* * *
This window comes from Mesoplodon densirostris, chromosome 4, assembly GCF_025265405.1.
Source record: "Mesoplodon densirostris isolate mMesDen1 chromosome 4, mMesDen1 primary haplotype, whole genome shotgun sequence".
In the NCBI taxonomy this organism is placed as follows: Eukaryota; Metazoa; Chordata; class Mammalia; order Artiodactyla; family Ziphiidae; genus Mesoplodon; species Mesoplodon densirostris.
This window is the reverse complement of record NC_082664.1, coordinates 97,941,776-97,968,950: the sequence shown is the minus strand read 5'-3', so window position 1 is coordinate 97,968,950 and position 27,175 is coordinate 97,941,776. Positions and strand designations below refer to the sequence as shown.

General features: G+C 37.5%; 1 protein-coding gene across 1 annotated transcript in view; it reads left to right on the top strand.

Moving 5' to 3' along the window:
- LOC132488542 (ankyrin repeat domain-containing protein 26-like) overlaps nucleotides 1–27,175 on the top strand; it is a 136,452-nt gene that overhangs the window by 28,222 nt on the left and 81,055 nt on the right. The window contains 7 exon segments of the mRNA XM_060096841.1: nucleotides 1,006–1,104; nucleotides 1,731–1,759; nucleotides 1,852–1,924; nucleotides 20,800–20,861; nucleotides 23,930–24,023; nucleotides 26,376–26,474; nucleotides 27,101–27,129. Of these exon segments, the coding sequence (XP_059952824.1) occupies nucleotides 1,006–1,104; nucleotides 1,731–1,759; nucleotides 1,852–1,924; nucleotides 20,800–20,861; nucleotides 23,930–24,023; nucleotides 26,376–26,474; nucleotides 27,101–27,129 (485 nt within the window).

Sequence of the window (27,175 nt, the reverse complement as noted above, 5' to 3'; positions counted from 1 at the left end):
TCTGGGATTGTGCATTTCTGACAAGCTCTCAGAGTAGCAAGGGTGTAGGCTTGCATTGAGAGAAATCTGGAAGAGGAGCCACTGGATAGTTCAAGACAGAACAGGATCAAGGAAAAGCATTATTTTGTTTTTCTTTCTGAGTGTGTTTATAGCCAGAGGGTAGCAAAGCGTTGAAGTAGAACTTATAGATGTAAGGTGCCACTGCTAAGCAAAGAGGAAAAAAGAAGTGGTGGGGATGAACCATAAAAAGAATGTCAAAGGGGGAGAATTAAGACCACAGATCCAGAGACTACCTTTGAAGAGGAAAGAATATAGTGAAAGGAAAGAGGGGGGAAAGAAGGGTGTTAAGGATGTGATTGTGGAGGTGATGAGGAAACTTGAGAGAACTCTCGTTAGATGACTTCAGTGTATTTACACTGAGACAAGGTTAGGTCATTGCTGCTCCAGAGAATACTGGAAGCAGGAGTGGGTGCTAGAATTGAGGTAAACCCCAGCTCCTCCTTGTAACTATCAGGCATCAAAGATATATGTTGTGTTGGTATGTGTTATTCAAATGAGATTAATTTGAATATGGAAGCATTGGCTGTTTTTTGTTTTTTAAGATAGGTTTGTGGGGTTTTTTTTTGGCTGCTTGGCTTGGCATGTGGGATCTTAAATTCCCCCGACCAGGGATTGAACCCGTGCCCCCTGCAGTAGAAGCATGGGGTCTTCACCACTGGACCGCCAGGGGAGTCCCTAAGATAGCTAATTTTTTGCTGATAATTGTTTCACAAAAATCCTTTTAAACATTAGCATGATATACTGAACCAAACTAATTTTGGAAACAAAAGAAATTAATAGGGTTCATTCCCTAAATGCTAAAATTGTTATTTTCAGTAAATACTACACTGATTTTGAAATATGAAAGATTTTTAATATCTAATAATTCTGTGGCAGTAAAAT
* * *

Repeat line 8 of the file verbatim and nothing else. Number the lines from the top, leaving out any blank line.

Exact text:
Sequence of the window (27,175 nt, the reverse complement as noted above, 5' to 3'; positions counted from 1 at the left end):